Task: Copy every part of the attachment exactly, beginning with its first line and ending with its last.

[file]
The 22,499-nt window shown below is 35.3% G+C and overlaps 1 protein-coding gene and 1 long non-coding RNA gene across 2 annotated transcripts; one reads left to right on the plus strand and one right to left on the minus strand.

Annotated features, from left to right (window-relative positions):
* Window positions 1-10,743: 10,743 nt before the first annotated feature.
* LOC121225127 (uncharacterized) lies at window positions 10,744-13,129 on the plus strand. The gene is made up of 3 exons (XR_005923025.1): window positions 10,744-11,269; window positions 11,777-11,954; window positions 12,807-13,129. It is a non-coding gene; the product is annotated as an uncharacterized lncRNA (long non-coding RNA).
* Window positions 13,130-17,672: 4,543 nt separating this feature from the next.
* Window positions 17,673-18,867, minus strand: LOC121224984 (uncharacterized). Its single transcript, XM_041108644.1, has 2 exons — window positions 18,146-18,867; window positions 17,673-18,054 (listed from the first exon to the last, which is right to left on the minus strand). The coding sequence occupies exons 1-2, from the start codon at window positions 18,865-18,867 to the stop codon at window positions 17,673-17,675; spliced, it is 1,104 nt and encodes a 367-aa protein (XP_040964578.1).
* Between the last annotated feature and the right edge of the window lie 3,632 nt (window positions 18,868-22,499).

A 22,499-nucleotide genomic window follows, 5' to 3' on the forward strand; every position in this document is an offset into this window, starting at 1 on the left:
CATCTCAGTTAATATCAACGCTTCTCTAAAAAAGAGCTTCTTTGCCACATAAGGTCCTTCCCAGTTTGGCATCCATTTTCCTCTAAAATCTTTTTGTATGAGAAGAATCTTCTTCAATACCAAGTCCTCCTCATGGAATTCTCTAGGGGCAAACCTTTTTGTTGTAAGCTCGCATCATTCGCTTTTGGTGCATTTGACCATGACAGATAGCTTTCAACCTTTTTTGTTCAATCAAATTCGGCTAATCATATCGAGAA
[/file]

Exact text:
The 22,499-nt window shown below is 35.3% G+C and overlaps 1 protein-coding gene and 1 long non-coding RNA gene across 2 annotated transcripts; one reads left to right on the plus strand and one right to left on the minus strand.

Annotated features, from left to right (window-relative positions):
* Window positions 1-10,743: 10,743 nt before the first annotated feature.
* LOC121225127 (uncharacterized) lies at window positions 10,744-13,129 on the plus strand. The gene is made up of 3 exons (XR_005923025.1): window positions 10,744-11,269; window positions 11,777-11,954; window positions 12,807-13,129. It is a non-coding gene; the product is annotated as an uncharacterized lncRNA (long non-coding RNA).
* Window positions 13,130-17,672: 4,543 nt separating this feature from the next.
* Window positions 17,673-18,867, minus strand: LOC121224984 (uncharacterized). Its single transcript, XM_041108644.1, has 2 exons — window positions 18,146-18,867; window positions 17,673-18,054 (listed from the first exon to the last, which is right to left on the minus strand). The coding sequence occupies exons 1-2, from the start codon at window positions 18,865-18,867 to the stop codon at window positions 17,673-17,675; spliced, it is 1,104 nt and encodes a 367-aa protein (XP_040964578.1).
* Between the last annotated feature and the right edge of the window lie 3,632 nt (window positions 18,868-22,499).

A 22,499-nucleotide genomic window follows, 5' to 3' on the forward strand; every position in this document is an offset into this window, starting at 1 on the left:
CATCTCAGTTAATATCAACGCTTCTCTAAAAAAGAGCTTCTTTGCCACATAAGGTCCTTCCCAGTTTGGCATCCATTTTCCTCTAAAATCTTTTTGTATGAGAAGAATCTTCTTCAATACCAAGTCCTCCTCATGGAATTCTCTAGGGGCAAACCTTTTTGTTGTAAGCTCGCATCATTCGCTTTTGGTGCATTTGACCATGACAGATAGCTTTCAACCTTTTTTGTTCAATCAAATTCGGCTAATCATATCGAGAA